There's no Hamas fighters starving to death. There's no Hamas leaders starving to death. They're all fed. They all have medical care. And they all have all the assistance they need to continue to do the things they do.

(End VT)

MARGARET BRENNAN: And we will be back in one minute with of our conversation.

Stay with us.


MARGARET BRENNAN: We asked the senators what the greatest national security threat facing our country is. And there was quite a list.

But in terms of the long-term challenge, both agreed it's China.

(Begin VT)

MARGARET BRENNAN: Last year, you told me technology competition with China is the issue of our time.

How far ahead is – is the U.S. versus China in A.I.?

SENATOR MARK WARNER: One of the things that Senator Rubio and I have done on a bipartisan basis is try to go industry by industry in America and warn them of the potential theft of intellectual property, $500 billion a year, the fact that China is investing in quantum computing, in bio, a lot of our time spending on – on bioengineering and activities China's taking.

I think we need to compete against that. On A.I., it's a little bit – I believe, a little bit of a better story. You know, a couple years back, when we thought the country that had the most data and the most compute – and the most engineers might purely win, that's not proven to be the case.

The vast majority of innovation is still taking place in this country. If you look at all of the major A.I. companies, they're virtually all American. I don't underestimate China, but we have that innovative economy that – that, frankly, still benefits with us.

And, frankly, the Chinese regime is reluctant to allow these large language models to be used by their population because, frankly, they might find the truth about what the regime has done all the way back to Tiananmen Square in 1989.

MARGARET BRENNAN: There are reports that China lags the U.S. by about a year. Is that consistent with what you've been briefed?

SENATOR MARCO RUBIO: I – I don't know how to characterize the timeframe.

But I would say that's not really the issue, per se. I mean, first of all, I – we're clearly, I think, ahead, simply because they steal our stuff. We're not interested in stealing their stuff. So there's a reason why they want our stuff, because it's better.

I think the bigger concern is how it would be utilized.

MARGARET BRENNAN: China's ramping up its military spending.


MARGARET BRENNAN: Senator Rubio, you recently voted against the national security supplemental that would have sent $5 billion to the Indo-Pacific and to help Taiwan. Why do you think that money can wait?

SENATOR MARCO RUBIO: Well, I don't think it should wait. I just don't think it should be held hostage on the issue of whether or not we're going to deal with our border.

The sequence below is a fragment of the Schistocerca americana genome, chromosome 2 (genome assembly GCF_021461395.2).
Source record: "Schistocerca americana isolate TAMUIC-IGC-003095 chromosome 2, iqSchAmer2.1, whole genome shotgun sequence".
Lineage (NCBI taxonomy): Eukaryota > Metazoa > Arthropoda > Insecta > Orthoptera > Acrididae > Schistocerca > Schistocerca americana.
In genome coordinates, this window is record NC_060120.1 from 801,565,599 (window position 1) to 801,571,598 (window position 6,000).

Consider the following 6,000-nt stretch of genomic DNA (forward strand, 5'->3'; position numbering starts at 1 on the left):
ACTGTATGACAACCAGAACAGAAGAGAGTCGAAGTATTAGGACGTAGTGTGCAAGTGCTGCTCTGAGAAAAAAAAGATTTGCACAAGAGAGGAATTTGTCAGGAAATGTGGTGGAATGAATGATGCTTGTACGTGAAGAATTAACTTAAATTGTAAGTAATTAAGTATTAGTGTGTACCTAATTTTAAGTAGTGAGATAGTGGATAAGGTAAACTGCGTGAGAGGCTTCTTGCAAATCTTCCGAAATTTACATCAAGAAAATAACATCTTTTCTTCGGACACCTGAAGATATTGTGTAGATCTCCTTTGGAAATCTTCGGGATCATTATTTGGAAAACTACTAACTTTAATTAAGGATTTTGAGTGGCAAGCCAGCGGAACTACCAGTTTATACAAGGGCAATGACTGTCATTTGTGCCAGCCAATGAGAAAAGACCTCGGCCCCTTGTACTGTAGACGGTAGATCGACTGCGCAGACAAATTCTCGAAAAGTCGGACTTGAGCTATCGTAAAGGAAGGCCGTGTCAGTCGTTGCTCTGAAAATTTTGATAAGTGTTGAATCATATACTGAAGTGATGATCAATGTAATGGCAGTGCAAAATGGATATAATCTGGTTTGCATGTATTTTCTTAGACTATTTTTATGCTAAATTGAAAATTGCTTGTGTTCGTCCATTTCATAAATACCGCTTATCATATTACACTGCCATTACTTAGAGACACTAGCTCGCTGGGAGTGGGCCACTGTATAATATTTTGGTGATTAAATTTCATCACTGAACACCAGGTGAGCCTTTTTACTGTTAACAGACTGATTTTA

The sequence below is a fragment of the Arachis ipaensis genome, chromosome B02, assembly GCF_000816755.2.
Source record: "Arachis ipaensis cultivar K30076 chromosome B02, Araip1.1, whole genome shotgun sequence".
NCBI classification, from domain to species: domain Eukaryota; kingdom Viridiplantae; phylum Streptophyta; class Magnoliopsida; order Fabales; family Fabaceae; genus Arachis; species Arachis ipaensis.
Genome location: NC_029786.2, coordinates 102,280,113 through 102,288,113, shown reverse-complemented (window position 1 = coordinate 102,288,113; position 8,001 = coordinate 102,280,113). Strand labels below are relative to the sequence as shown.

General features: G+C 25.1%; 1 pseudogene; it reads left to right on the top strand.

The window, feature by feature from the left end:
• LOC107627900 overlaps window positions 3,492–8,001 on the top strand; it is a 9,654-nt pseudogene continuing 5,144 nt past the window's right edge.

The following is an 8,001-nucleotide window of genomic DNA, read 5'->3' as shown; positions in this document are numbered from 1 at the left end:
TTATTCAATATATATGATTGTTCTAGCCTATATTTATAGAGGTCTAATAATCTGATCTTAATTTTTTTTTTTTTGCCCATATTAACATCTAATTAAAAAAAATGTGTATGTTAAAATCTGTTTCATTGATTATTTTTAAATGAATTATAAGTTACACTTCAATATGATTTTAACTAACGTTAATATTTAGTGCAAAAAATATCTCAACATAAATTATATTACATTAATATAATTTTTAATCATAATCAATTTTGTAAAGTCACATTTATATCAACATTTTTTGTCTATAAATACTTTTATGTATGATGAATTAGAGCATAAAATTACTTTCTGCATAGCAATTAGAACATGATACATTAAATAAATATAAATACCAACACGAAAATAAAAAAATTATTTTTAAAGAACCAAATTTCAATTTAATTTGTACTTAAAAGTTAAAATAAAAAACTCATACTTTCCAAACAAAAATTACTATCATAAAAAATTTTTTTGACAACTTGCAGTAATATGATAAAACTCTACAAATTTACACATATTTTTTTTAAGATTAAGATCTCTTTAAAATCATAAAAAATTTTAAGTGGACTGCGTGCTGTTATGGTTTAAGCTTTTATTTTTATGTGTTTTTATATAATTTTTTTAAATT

MARGARET BRENNAN: You are saying that the aid to Taiwan is being held hostage to the border, but you are saying the border needs to be handled first.

SENATOR MARCO RUBIO: If we would have done a bill that would have voted for the money to Taiwan and the Indo-Pacific and money to Israel, I would have voted for that.

But they want Ukraine in exchange for the border, and – and the same way they're holding Israel funding hostage. They won't do Israel funding without Ukraine. And I support helping Ukraine. But I believe that our national security begins in our own country at our border, where, today, you have thousands of people a day walking into the country, many of whom we do not know who they are.

That has to be a priority. And we insisted.

MARGARET BRENNAN: How do you get aid to deal with Taiwan now?

SENATOR MARCO RUBIO: Let's vote for it. Let's put up a bill of votes on Taiwan.

MARGARET BRENNAN: You're saying it has to be a stand-alone $5 billion…

SENATOR MARCO RUBIO: No, it doesn't have to be.

I mean, if the president tonight at the State of the Union – I know we're taping this – and he announces that he's going to re – put back in place the policies that allowed us to detain single adults until the removal proceedings were done, I will vote for that. I will vote for that bill.

MARGARET BRENNAN: But it requires a lot of funding. You know that. You would be for…

SENATOR MARCO RUBIO: It doesn't require a lot of funding. That's the existing law of the country.

MARGARET BRENNAN: Border security says it needs more funding, as does ICE…

SENATOR MARCO RUBIO: Well let's do the funding for that.

MARGARET BRENNAN: … and all the other agencies.

SENATOR MARCO RUBIO: But – but it starts with the executive order, which is what applies our laws, which he refuses to do, because it would require him to admit that Trump was right about the border.


SENATOR MARCO RUBIO: I am sure Mark agrees with everything I just said.


SENATOR MARK WARNER: Well, listen, I just think this.

MARGARET BRENNAN: I think you're gritting your teeth through that.

SENATOR MARK WARNER: I would simply say this. I would just say this.


SENATOR MARK WARNER: The border's a mess.


SENATOR MARK WARNER: There are certain things that the president can do executive order.

MARGARET BRENNAN: The president says the border is not secure.

SENATOR MARK WARNER: But let's go back to what President Trump said.

President Trump said: Change the law, so I can do more.


SENATOR MARK WARNER: I respectfully believe that what Senator Lankford put forward was as tough of a border deal as it could get passed in this Congress and even next Congress, because – unless there is a, you know, 80-member shift one way or the other in either political party.

I think politics is the art of the possible, I think it was a good deal. And I agree with Marco we need to get the money to China and Taiwan. We need to get the money, both humanitarian and for Israel.